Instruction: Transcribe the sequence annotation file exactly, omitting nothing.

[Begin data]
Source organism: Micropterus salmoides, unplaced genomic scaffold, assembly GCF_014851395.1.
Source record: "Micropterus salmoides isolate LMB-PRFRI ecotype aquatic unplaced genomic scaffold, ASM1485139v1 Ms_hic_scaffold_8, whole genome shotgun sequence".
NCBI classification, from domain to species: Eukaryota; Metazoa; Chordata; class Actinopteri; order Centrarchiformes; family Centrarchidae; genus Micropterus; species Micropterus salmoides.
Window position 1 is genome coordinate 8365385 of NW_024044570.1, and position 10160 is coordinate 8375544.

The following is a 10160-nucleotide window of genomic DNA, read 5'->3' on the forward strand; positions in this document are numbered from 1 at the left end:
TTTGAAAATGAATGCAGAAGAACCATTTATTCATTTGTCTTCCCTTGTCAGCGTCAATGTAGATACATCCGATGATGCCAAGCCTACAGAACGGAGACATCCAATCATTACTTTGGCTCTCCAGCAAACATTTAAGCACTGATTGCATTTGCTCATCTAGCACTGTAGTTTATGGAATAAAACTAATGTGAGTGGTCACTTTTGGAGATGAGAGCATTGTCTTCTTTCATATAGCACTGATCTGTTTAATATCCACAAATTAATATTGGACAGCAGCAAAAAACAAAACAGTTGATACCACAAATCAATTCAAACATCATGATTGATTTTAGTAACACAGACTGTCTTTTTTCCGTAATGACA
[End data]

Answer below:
Source organism: Micropterus salmoides, unplaced genomic scaffold, assembly GCF_014851395.1.
Source record: "Micropterus salmoides isolate LMB-PRFRI ecotype aquatic unplaced genomic scaffold, ASM1485139v1 Ms_hic_scaffold_8, whole genome shotgun sequence".
NCBI classification, from domain to species: Eukaryota; Metazoa; Chordata; class Actinopteri; order Centrarchiformes; family Centrarchidae; genus Micropterus; species Micropterus salmoides.
Window position 1 is genome coordinate 8365385 of NW_024044570.1, and position 10160 is coordinate 8375544.

The following is a 10160-nucleotide window of genomic DNA, read 5'->3' on the forward strand; positions in this document are numbered from 1 at the left end:
TTTGAAAATGAATGCAGAAGAACCATTTATTCATTTGTCTTCCCTTGTCAGCGTCAATGTAGATACATCCGATGATGCCAAGCCTACAGAACGGAGACATCCAATCATTACTTTGGCTCTCCAGCAAACATTTAAGCACTGATTGCATTTGCTCATCTAGCACTGTAGTTTATGGAATAAAACTAATGTGAGTGGTCACTTTTGGAGATGAGAGCATTGTCTTCTTTCATATAGCACTGATCTGTTTAATATCCACAAATTAATATTGGACAGCAGCAAAAAACAAAACAGTTGATACCACAAATCAATTCAAACATCATGATTGATTTTAGTAACACAGACTGTCTTTTTTCCGTAATGACA